In hand sewing this term means to repair in places where a seam has split and is not worth to take out machine to re-stitch because many times it is just a short row of stitch, which makes it awkward to reach machine every time, which makes half back stitching more effective. To repair the split, a small needle with a short piece of thread is needed. Firstly a knot is made, then in order to repair the split the needle should be overlapping the machining, one stitch by one stitch. At the end of this pattern needle should be pull out and thread needs to be tighten firmly in this process, it looks untidy but it safe time in repairing an open seam. Back stitch is mostly used in embroidering geometric designs on weave linens and canvas. A right to left work is used on embroidery, by taking the stitch from fabric and then back stitch, half the length of the first stitch to where the needle was inserted the first. By next stitch, take the needle to the first stitch so that when the next stitch is taken it must of the same length as the previous one.
The term is used for elastic and crisp ribbons having a pronounced weft rib. Lord Petersham was the person to whom this term was named after.
There exist two relatively different types of petersham ribbons:
- Millinery Petersham:
This ribbon is particularly used to trim ladies hats and also is widely used in readymade clothes.
- Skirt Petersham:
These ribbons are hard, solid and heavierenabling it to prevent roll and maintaining the shape of the waistband.
- Curved Petersham:
Polyester fiber and woven are the things from which Petersham is made and is not affected by any kind of washing. The product is available in white or black 2.5 em(1 in). wide. The prepacks contain 1 meter including a fiat hook and bar of the same size (width) as the petersham, to the reason that it can be opened to the end, otherwise the petershamcan be bought by the meter. The shorteredge of the length of the peteshamknown as the concave fits the waist, and the longer edge is below the waist known as convex. The major benefits gained from a curved petersham are comfortand the ability that it is waist shaped and does not crease, roll or ride up.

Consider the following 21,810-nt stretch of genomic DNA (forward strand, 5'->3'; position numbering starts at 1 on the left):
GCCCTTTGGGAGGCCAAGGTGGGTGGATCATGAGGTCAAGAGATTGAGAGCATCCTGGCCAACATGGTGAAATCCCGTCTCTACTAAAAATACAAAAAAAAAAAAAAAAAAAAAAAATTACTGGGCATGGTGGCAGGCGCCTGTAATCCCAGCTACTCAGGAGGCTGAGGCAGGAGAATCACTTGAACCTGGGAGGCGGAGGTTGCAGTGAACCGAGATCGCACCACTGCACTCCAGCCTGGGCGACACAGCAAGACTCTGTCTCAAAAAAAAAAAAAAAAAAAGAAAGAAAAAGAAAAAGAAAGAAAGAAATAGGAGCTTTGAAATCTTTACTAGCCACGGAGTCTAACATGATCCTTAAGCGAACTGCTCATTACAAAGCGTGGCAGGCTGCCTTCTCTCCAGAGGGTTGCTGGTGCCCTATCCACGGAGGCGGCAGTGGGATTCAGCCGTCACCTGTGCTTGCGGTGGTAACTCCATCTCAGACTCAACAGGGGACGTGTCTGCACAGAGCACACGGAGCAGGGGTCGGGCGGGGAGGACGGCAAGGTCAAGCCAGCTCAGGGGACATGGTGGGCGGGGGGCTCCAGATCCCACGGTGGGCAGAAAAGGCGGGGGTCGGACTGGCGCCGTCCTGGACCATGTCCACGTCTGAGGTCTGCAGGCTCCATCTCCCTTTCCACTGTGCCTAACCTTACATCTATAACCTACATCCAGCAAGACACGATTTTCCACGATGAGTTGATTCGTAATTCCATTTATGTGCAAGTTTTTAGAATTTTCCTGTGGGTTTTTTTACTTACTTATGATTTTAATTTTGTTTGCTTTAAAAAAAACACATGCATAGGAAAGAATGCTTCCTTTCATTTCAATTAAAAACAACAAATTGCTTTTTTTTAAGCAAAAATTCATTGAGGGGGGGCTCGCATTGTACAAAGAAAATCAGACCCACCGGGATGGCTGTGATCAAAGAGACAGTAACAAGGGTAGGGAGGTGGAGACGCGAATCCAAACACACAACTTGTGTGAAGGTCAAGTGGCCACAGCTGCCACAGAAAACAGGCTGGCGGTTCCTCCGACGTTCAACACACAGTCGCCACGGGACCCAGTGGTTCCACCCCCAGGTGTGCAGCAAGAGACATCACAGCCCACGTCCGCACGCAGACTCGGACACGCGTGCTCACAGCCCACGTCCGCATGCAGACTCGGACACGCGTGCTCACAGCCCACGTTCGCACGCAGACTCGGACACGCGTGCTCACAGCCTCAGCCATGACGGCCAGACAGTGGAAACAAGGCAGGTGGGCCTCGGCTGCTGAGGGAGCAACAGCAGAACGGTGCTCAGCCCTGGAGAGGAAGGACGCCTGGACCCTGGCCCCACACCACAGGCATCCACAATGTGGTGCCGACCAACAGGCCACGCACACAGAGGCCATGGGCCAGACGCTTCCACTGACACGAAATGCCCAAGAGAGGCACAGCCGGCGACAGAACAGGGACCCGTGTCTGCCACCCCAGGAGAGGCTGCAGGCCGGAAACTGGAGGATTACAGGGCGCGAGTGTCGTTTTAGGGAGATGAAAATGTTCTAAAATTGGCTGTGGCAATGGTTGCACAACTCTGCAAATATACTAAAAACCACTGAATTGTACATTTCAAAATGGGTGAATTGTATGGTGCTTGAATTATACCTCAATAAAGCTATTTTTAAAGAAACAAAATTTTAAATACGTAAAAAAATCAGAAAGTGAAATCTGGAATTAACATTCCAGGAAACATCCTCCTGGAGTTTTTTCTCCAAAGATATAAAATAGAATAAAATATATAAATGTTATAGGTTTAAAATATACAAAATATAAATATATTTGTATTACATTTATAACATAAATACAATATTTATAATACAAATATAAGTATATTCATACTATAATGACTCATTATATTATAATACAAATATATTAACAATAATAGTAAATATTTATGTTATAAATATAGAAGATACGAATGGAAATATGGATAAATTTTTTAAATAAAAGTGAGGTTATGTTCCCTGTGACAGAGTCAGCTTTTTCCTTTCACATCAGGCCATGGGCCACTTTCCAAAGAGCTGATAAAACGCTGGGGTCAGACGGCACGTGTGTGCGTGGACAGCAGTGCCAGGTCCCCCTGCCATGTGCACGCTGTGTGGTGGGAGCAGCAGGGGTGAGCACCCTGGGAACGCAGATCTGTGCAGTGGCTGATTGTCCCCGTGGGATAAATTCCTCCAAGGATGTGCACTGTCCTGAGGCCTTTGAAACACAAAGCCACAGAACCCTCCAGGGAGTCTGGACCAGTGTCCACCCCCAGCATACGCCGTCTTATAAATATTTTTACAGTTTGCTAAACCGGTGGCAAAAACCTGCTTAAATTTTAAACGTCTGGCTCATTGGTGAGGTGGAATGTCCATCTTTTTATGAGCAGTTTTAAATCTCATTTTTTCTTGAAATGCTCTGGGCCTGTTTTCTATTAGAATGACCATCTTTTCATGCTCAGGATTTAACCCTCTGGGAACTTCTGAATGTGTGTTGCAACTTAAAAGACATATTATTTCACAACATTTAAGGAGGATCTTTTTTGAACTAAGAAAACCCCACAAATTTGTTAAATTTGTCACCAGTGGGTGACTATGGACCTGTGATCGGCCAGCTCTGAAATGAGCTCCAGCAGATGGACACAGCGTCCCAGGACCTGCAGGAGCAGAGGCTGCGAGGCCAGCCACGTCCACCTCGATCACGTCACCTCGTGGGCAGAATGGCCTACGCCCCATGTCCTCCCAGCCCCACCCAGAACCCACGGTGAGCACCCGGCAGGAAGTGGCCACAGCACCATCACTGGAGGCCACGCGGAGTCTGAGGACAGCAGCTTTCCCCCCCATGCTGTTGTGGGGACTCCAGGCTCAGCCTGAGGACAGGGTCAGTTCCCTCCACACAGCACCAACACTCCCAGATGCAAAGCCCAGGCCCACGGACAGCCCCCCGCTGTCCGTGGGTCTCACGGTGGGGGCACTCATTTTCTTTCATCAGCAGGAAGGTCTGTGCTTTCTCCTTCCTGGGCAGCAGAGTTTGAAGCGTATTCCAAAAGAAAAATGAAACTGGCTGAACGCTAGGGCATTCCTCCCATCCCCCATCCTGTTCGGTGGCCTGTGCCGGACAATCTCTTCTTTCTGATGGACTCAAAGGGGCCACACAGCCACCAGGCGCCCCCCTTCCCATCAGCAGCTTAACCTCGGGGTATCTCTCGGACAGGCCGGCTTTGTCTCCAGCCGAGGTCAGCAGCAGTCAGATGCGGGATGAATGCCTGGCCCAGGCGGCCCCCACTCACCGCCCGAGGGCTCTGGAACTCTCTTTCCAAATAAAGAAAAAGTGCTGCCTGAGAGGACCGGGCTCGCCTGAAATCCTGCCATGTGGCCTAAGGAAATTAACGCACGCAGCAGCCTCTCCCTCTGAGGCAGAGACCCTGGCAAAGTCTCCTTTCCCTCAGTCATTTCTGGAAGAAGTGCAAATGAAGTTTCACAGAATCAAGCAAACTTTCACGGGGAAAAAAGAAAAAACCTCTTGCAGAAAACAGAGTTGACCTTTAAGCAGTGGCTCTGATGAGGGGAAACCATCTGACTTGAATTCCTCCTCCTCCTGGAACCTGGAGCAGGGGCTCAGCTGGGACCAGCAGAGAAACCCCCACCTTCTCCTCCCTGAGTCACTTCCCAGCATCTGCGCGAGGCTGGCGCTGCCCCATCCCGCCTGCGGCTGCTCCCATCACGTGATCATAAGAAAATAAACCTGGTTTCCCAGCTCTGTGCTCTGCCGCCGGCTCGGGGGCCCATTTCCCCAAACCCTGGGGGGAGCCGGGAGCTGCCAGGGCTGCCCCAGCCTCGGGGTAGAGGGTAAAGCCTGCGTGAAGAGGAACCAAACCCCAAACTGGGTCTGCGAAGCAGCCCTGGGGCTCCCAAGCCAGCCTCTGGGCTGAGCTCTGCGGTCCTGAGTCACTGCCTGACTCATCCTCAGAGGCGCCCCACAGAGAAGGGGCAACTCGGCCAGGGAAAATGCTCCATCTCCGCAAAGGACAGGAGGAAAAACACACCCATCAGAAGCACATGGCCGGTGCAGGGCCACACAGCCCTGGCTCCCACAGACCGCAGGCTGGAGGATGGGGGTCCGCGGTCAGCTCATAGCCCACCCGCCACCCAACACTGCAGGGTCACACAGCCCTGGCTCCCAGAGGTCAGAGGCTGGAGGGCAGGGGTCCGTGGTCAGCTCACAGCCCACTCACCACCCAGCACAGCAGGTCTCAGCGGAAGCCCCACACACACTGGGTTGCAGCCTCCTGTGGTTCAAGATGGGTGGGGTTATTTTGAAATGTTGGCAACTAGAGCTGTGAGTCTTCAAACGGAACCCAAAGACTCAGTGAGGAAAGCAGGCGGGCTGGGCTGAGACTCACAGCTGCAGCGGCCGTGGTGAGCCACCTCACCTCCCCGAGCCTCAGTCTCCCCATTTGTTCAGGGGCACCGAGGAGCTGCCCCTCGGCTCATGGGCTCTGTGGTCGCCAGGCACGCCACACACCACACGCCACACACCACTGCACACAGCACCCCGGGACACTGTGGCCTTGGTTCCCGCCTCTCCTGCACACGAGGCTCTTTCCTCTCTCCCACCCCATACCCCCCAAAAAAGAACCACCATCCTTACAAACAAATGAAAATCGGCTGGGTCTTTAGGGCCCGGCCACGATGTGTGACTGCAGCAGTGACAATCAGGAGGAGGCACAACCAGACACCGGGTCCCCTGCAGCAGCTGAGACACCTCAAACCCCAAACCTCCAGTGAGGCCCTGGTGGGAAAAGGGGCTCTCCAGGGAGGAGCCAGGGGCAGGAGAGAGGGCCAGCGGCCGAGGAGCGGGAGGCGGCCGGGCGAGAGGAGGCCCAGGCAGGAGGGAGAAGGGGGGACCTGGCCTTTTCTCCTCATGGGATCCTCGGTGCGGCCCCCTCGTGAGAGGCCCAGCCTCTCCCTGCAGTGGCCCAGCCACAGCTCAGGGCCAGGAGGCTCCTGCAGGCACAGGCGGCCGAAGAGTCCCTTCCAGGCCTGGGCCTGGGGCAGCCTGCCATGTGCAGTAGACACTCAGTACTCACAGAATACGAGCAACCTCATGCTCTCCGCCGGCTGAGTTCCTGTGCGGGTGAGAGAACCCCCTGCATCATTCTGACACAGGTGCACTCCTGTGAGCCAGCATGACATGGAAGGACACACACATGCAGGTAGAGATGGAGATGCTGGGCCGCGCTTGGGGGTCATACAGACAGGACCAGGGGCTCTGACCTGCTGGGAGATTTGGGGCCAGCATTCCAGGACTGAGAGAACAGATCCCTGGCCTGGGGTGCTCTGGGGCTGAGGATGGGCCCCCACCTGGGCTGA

The product curved petersham can also be used for inside waistbands which will enable us to make them not only comfortable but also curved: on the inner side of the belts; they can be placed or attached to the top of trouser or skirts as a finish: and are functional on other parts of the body where curved petershamis needed, for example upside down in the band of a bikini top.
A prototype/pattern carrying many sizes. There exist several lines and normally it takes the form of one tissue with the pattern lines while the inner line indicates the smallest in size. The distance between the lines varies/fluctuate as they are carefully graded; importantly it is to follow the distinct line with your size while trimming the pieces of pattern. The multi-sized patterns carries some benefits such as figure variations which can be developed step by step proceedings from one particular size towards the subsequently appropriate point, another benefit is that users of different sizes have the facility to share one pattern. Some pattern based companies develop a particular type of multi-size design. Burda for instance can produce all patterns in two to three sizes. To avoid confusion, the maximum number of sizes are usually four.
Convertible collar is a collar which can be used in many ways such as on shirt style blouses, jackets, dresses and coats registering as a traditional collar in a reverse manner as can be worn closed or open up to the neck. Wearing it has some advantages such as one can wear a shirt along with a tie or can wear as opened or buttoned up coat.
Convertible Collar Closed
Convertible Collar Opened
If one does not want the button and the button hole to be visible while it is worn open, he/she can fasten it at the neck with a thread loop on the corner of the lapel and with a small button under the collar. the under layer contains a button and a button hole of a double breasted coat for it then can be used to have a button hole in each lapel when it is worn open.